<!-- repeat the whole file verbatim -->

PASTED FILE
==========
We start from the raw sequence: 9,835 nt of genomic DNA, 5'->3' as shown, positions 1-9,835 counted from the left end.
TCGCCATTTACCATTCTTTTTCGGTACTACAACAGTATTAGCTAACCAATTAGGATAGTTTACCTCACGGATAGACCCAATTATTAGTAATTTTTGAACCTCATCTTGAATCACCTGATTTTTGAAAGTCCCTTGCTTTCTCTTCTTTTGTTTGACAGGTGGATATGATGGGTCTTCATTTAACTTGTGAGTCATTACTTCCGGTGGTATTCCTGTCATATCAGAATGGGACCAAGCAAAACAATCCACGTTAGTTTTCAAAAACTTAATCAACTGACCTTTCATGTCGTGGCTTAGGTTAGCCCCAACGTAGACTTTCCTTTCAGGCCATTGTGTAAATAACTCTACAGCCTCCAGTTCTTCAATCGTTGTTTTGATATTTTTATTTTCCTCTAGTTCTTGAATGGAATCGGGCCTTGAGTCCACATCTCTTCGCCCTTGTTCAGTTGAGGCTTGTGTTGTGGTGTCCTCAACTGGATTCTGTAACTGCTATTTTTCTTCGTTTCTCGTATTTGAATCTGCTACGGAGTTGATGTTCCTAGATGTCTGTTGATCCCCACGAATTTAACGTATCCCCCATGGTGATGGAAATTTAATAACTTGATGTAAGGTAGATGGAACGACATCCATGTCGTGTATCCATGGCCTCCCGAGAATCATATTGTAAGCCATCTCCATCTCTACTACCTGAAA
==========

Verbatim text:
We start from the raw sequence: 9,835 nt of genomic DNA, 5'->3' as shown, positions 1-9,835 counted from the left end.
TCGCCATTTACCATTCTTTTTCGGTACTACAACAGTATTAGCTAACCAATTAGGATAGTTTACCTCACGGATAGACCCAATTATTAGTAATTTTTGAACCTCATCTTGAATCACCTGATTTTTGAAAGTCCCTTGCTTTCTCTTCTTTTGTTTGACAGGTGGATATGATGGGTCTTCATTTAACTTGTGAGTCATTACTTCCGGTGGTATTCCTGTCATATCAGAATGGGACCAAGCAAAACAATCCACGTTAGTTTTCAAAAACTTAATCAACTGACCTTTCATGTCGTGGCTTAGGTTAGCCCCAACGTAGACTTTCCTTTCAGGCCATTGTGTAAATAACTCTACAGCCTCCAGTTCTTCAATCGTTGTTTTGATATTTTTATTTTCCTCTAGTTCTTGAATGGAATCGGGCCTTGAGTCCACATCTCTTCGCCCTTGTTCAGTTGAGGCTTGTGTTGTGGTGTCCTCAACTGGATTCTGTAACTGCTATTTTTCTTCGTTTCTCGTATTTGAATCTGCTACGGAGTTGATGTTCCTAGATGTCTGTTGATCCCCACGAATTTAACGTATCCCCCATGGTGATGGAAATTTAATAACTTGATGTAAGGTAGATGGAACGACATCCATGTCGTGTATCCATGGCCTCCCGAGAATCATATTGTAAGCCATCTCCATCTCTACTACCTGAAA